Using the abstraction hierarchy to identify how the purpose and structure of road transport systems contributes to road trauma

Paul M. Salmon, Gemma J. M. Read, Nicholas Stevens, Guy H. Walker, Vanessa Beanland, Rod McClure, Brett Hughes, Ian R. Johnston, Neville A. Stanton

Research output: Contribution to journalArticlepeer-review

3 Citations (Scopus)
15 Downloads (Pure)

Abstract

Research is beginning to demonstrate the merits of considering the broader road transport system when attempting to understand and prevent road trauma. This study involved the use of Work Domain Analysis, a systems analysis method, to develop a model of a road transport system based on Queensland, Australia. The model was subsequently used to identify the system wide contributory factors that play a role in road crashes, and to identify aspects of road transport systems that could be exploited when developing road safety interventions. The findings show that there are a set of crash contributory factors relating to the raison d'etre, values, and functions of road transport systems. This suggests that further significant reductions in road trauma will only be achieved through fundamental changes to the road transport system itself. Examples discussed include reducing the emphasis on the use of road transport for economic growth, reducing motor vehicle use and increasing active transport modes, and overhauling road safety strategies.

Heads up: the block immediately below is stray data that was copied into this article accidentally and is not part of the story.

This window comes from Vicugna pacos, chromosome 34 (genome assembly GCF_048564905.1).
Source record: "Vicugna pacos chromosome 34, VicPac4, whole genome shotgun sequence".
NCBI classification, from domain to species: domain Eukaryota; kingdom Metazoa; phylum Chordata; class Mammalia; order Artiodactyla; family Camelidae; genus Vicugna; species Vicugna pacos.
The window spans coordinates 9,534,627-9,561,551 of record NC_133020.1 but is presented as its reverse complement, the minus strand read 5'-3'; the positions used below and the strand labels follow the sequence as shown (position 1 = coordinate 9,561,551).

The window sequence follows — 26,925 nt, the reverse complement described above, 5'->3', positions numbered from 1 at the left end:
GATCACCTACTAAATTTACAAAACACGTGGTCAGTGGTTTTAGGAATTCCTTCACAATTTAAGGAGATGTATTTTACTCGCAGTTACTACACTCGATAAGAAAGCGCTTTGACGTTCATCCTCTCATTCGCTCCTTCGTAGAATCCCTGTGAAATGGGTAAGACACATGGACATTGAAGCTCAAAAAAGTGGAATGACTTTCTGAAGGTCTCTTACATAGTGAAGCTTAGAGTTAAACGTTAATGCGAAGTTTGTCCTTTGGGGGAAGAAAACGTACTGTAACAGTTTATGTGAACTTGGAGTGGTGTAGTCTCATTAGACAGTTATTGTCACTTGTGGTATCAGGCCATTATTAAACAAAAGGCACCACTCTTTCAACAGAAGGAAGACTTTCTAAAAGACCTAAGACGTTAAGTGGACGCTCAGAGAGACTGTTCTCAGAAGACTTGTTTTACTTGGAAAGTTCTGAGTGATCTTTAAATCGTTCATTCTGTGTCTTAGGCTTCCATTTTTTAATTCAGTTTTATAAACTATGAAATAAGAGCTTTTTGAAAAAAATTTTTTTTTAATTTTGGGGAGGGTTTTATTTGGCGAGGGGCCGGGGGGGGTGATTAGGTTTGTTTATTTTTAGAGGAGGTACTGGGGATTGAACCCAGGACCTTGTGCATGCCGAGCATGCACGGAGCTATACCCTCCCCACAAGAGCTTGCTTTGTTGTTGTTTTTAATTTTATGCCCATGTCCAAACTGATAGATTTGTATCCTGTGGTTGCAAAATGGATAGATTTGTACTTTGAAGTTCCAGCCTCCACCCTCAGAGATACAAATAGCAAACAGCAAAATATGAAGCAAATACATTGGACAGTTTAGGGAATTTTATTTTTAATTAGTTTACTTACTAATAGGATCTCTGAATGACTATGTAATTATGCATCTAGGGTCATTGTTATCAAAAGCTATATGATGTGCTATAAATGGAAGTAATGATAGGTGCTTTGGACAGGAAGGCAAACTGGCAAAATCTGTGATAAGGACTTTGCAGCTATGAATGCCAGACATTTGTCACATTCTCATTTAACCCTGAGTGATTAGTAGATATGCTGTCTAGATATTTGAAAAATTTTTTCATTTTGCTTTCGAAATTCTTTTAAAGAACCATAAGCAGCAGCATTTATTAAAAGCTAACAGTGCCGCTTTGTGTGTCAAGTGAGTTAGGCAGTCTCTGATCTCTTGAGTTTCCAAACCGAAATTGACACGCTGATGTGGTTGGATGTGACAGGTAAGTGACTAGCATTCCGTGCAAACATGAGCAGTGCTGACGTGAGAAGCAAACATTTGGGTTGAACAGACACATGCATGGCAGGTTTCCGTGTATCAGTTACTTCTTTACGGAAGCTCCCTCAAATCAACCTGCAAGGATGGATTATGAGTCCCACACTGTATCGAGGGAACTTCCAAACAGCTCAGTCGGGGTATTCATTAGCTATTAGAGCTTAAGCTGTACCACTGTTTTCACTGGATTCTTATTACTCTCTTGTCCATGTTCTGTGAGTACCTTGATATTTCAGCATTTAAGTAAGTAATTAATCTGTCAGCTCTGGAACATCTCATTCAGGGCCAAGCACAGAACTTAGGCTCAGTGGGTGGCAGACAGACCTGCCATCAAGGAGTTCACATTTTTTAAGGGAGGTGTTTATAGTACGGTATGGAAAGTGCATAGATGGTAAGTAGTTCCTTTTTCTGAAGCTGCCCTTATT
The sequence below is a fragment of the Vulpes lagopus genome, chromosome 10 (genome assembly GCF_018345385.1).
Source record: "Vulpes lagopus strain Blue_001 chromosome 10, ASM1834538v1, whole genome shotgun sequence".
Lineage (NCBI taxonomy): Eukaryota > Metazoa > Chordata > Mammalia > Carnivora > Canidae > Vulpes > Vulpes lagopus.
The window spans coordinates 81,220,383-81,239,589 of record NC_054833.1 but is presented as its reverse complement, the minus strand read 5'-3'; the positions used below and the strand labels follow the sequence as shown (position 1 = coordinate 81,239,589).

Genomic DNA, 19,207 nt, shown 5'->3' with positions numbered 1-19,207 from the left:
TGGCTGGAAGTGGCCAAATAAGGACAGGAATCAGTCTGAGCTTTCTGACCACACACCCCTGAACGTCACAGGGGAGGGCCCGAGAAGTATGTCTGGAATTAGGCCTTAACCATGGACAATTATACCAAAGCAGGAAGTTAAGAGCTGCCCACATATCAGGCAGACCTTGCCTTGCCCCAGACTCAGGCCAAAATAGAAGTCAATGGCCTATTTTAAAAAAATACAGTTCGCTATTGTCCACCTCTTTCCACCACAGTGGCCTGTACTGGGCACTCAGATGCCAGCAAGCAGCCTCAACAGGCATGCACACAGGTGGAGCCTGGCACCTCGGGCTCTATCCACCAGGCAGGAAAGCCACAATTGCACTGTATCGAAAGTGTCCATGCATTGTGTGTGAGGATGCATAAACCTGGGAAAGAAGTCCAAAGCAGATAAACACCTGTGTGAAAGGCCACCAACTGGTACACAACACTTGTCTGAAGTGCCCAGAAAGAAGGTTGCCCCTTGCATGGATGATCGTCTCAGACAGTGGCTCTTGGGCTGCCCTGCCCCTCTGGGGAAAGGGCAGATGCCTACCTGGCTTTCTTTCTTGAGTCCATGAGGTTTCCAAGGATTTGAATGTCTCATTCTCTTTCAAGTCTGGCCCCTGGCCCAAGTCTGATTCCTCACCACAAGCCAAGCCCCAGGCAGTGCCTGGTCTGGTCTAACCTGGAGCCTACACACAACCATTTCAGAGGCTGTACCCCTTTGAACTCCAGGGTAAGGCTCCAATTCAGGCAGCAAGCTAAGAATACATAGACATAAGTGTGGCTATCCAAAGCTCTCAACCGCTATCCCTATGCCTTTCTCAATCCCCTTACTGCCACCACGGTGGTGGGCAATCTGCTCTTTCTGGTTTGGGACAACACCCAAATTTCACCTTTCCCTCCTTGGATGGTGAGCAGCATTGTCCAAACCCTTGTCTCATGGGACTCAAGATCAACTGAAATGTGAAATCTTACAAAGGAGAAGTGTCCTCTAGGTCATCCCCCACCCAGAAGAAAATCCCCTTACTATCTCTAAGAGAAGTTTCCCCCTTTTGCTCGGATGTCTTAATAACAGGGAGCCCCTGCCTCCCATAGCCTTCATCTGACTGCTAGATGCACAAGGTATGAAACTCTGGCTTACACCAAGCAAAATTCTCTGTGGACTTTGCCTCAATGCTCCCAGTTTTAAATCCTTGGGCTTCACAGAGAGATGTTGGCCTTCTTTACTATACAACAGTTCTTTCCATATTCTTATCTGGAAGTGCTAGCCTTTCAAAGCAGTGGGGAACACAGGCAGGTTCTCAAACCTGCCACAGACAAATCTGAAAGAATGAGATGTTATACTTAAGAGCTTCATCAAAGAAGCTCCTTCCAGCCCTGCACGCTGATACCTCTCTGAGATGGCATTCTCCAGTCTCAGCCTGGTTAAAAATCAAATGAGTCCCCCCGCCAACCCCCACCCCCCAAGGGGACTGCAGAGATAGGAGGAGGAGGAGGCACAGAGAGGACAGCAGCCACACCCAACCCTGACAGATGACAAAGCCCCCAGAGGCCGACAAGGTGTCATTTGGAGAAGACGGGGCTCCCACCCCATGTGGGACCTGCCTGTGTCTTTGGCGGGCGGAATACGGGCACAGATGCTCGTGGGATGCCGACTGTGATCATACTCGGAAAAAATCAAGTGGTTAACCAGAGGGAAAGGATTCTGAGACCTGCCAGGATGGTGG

Original languageEnglish
Article number100067
JournalTransportation Research Interdisciplinary Perspectives
Volume3
Early online date26 Nov 2019
DOIs
Publication statusPublished - Dec 2019

Keywords

  • Abstraction hierarchy
  • Road safety
  • Road transport
  • Systems thinking
  • Work domain analysis

ASJC Scopus subject areas

  • Civil and Structural Engineering
  • Automotive Engineering
  • Transportation
  • Management Science and Operations Research

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